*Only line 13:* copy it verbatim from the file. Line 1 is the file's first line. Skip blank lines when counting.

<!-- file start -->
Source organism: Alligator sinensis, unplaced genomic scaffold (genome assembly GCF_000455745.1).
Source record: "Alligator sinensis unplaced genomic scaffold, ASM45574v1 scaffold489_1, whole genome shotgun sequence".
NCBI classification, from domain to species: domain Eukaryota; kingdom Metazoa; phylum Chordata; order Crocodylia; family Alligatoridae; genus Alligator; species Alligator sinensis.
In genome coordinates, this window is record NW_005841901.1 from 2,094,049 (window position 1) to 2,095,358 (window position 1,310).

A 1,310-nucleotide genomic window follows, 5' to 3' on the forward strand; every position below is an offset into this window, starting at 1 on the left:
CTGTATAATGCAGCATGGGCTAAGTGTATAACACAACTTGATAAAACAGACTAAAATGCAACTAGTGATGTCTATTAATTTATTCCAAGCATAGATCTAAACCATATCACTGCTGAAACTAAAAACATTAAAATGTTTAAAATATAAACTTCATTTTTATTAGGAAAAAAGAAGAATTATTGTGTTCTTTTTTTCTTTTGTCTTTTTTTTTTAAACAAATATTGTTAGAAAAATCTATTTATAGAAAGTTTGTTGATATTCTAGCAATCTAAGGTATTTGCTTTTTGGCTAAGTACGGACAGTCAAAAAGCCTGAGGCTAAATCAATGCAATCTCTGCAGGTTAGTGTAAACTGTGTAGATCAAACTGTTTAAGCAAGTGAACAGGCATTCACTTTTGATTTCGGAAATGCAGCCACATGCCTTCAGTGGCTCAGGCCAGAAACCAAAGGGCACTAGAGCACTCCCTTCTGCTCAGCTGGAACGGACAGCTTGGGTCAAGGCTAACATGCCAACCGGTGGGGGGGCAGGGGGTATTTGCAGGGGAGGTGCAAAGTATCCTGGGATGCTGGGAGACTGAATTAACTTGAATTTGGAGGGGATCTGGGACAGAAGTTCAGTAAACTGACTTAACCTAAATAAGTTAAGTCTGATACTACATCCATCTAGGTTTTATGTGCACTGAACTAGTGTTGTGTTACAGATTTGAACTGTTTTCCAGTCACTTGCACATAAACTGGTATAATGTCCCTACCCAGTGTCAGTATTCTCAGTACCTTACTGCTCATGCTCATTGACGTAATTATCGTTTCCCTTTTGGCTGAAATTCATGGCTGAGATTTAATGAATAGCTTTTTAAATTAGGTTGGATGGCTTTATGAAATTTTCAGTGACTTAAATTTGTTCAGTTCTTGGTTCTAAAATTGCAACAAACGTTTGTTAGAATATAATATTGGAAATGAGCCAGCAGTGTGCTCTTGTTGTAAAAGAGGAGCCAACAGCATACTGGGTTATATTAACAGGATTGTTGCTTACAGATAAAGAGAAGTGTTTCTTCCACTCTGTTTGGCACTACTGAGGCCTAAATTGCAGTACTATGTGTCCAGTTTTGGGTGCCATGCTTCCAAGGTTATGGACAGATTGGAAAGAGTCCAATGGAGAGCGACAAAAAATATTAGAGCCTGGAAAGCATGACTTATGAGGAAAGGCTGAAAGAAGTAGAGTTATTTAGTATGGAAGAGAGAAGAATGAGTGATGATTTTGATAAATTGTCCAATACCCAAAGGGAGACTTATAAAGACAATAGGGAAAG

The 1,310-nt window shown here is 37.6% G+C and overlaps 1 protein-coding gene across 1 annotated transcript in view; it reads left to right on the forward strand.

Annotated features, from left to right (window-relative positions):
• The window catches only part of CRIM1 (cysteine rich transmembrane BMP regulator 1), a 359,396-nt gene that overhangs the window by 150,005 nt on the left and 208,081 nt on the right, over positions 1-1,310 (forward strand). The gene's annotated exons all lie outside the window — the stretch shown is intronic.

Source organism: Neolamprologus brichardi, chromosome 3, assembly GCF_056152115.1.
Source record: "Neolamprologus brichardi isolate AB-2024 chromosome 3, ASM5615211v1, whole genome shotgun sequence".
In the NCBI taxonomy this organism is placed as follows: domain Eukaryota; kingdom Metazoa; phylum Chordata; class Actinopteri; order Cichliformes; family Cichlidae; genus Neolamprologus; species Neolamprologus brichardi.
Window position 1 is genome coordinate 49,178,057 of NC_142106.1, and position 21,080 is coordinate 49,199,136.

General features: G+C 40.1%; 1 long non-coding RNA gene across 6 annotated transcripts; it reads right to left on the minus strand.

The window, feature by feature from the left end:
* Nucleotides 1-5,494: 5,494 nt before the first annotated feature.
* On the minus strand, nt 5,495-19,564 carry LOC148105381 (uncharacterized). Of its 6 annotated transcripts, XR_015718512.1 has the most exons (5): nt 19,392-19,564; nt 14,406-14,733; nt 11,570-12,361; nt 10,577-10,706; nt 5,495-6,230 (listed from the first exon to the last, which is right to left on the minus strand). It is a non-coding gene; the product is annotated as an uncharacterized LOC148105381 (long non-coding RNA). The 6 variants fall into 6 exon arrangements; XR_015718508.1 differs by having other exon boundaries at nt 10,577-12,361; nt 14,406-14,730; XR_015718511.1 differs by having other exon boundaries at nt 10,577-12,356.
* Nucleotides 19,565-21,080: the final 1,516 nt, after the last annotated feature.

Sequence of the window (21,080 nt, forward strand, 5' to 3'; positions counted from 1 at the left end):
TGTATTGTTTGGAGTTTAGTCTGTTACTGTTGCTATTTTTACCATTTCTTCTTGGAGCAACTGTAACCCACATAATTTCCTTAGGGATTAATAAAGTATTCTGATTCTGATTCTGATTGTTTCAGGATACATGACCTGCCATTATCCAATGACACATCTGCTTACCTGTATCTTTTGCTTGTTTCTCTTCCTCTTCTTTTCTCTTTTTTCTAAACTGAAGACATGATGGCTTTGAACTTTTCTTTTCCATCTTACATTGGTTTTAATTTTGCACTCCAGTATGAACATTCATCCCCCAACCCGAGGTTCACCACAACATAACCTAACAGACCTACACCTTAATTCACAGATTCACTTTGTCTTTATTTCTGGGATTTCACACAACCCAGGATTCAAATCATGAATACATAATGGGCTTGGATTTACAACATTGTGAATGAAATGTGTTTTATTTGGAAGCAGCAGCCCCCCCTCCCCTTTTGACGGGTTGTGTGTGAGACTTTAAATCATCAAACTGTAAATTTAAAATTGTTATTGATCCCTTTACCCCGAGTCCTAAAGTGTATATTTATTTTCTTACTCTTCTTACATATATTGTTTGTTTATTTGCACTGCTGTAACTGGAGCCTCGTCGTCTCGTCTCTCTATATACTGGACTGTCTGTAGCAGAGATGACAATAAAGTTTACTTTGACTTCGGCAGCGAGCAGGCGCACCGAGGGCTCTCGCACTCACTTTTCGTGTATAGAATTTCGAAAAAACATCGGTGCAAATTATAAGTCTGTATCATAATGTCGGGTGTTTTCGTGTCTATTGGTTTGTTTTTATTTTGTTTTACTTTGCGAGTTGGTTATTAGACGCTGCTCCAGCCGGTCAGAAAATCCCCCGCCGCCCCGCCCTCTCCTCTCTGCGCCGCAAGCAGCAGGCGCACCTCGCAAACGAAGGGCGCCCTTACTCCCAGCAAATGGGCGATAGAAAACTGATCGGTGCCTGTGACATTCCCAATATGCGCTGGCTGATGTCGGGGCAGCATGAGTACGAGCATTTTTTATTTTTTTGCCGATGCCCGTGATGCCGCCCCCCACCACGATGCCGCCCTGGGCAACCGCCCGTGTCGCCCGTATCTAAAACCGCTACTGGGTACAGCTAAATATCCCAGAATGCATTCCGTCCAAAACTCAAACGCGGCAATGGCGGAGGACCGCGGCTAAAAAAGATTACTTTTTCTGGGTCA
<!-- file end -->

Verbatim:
Window position 1 is genome coordinate 49,178,057 of NC_142106.1, and position 21,080 is coordinate 49,199,136.